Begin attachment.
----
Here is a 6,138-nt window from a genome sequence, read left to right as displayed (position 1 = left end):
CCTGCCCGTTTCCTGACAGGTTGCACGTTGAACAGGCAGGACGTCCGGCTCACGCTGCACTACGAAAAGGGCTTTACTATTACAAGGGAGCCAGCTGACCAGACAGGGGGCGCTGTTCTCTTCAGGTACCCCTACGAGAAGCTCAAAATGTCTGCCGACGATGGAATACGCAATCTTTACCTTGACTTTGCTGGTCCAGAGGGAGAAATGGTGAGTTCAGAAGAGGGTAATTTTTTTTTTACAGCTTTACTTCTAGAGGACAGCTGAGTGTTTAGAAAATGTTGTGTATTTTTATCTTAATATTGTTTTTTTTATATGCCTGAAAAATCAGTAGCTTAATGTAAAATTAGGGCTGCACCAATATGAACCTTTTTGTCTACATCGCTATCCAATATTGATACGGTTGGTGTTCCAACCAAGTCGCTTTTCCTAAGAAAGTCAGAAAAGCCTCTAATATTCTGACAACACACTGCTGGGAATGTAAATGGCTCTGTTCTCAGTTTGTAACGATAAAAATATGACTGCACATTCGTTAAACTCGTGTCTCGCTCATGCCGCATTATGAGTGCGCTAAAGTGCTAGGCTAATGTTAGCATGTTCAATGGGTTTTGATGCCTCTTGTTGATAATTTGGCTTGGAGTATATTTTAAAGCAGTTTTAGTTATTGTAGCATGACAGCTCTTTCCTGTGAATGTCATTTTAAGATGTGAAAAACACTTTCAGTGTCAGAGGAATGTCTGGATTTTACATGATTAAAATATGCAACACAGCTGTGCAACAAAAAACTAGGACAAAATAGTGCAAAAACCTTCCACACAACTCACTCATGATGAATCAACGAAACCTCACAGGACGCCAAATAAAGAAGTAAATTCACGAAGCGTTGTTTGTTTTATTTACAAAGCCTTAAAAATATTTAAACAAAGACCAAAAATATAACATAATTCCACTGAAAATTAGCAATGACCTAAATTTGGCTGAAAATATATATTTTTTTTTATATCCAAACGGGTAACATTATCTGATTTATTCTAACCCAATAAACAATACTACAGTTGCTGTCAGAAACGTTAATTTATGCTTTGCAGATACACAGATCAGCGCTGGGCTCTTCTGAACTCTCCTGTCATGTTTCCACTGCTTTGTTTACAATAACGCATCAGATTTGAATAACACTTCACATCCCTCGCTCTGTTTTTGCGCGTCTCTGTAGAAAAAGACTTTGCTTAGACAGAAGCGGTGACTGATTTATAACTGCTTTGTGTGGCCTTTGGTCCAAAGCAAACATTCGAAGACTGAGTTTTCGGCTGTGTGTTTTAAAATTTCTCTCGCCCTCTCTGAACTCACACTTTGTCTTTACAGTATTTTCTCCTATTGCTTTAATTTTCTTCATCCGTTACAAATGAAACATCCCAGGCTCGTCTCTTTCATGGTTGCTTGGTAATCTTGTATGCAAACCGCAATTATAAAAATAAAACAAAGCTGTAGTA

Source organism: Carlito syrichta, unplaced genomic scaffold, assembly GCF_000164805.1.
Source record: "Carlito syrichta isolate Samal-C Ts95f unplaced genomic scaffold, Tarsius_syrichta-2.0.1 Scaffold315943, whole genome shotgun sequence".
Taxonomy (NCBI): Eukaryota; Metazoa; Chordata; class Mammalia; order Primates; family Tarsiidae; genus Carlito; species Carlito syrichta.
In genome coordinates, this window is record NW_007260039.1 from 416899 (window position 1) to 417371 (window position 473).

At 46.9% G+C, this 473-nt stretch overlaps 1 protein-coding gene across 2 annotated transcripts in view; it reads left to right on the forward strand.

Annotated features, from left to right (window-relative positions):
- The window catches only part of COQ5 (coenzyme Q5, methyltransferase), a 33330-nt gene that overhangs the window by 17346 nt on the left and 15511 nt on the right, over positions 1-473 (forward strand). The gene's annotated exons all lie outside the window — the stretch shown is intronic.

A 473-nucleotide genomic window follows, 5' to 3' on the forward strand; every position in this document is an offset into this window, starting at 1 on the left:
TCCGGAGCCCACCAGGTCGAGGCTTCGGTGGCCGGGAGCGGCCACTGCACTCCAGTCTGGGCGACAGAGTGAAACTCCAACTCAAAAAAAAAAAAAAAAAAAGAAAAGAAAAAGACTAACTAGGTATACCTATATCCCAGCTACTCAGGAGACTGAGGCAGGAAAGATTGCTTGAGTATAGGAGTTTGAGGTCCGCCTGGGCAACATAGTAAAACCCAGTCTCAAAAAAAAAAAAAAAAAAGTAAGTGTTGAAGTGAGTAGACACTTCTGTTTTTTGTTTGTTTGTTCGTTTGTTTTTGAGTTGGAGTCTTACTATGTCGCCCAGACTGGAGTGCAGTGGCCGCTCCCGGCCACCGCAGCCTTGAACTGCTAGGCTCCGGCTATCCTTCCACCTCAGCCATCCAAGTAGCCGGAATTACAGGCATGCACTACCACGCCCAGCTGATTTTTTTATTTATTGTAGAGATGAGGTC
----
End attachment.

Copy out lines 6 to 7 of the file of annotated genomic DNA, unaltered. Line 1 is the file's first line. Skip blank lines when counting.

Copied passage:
In genome coordinates, this window is record NW_007260039.1 from 416899 (window position 1) to 417371 (window position 473).

At 46.9% G+C, this 473-nt stretch overlaps 1 protein-coding gene across 2 annotated transcripts in view; it reads left to right on the forward strand.